AUGUSTA — Ceremonies marking the opening of the new legislative session will wind down Monday with Gov. Paul LePage’s swearing in of three constitutional officers and the new state auditor.
Democrat Janet Mills returns to her former job as attorney general and Democrat Matthew Dunlap as secretary of state when they are sworn in by the governor.
Neria Douglass, also a Democrat, takes the oath of office for state treasurer. Douglass could not seek re-election to the state auditor post because of term limits.
Pola Buckley will be sworn in as state auditor. Buckley, who’s been principal auditor in the Department of Audit, is the only one of the four top officers who is not a former legislator.
The Legislature gets down to business on Tuesday, returning from a long break since its Dec. 4 start.
Maine’s constitutional officers are elected by the Legislature, instead of by voters.
Mills, Dunlap and Douglass replace Republicans – Attorney General William Schneider as attorney general, Charlie Summers as secretary of state, and Bruce Poliquin as treasurer – after the Democrats took back their legislative majorities in November.
The majority party traditionally fills the offices, which often serve as a springboard to higher elective offices.
In November, Summers lost a race for U.S. Senate to independent Angus King. Dunlap lost a June primary for Senate to Cynthia Dill. Others have used the prominence of the attorney general’s office to run for governor, most recently Democrat Joseph Brennan, who served two terms in the Blaine House.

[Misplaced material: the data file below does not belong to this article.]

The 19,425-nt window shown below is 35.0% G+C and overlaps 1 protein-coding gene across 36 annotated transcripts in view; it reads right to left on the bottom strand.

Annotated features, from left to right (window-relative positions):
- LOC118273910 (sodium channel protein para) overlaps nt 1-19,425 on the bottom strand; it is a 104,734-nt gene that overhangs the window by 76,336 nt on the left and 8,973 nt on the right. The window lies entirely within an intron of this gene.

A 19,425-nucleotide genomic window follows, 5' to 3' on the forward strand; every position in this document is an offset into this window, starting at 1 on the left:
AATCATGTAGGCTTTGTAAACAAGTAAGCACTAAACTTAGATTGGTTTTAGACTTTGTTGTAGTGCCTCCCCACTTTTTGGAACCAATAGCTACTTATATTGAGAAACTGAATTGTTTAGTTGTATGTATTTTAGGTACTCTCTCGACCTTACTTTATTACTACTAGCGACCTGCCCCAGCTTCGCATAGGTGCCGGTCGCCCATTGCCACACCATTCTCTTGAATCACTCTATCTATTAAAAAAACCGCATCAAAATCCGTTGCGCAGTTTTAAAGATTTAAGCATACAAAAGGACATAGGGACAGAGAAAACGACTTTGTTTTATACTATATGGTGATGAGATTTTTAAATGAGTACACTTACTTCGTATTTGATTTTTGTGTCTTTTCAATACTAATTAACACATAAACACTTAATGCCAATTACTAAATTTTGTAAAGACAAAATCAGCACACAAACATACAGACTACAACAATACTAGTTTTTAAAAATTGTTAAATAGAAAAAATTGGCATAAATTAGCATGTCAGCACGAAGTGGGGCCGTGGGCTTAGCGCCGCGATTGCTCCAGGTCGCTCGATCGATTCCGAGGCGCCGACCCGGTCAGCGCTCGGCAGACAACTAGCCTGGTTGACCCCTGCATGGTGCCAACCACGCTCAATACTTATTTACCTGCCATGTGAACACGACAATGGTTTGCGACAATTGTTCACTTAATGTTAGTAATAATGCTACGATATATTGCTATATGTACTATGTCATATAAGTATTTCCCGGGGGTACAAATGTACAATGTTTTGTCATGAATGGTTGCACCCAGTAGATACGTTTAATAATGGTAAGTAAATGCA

The secretary of state’s duties are perhaps the most far-reaching, touching the lives of virtually every Mainer. The office conducts state elections, administers motor vehicle registration, licensing and testing, oversees the state archives and keeps records relating to more than 80,000 businesses and nonprofit corporations.
The treasurer’s office manages the state’s cash and debt. It represents Maine in the sale of state bonds. The attorney general represents the state in legal civil disputes and prosecutes the more severe crimes.
The auditor’s office primarily audits the financial statements of the state and expenditures of federal programs in the state.
With state fiscal problems in mind, legislative leaders from both parties agreed in December to steer away from a potential conflagration over pay and to compensate Mills and Dunlap at incoming salary levels, less than what they were getting in 2010 before Republicans took control of the Legislature. Mills will be paid about $92,248 a year; Dunlap will earn $69,264.
Douglass will earn the entry-level salary of $69,264 a year; Buckley will earn $81,566.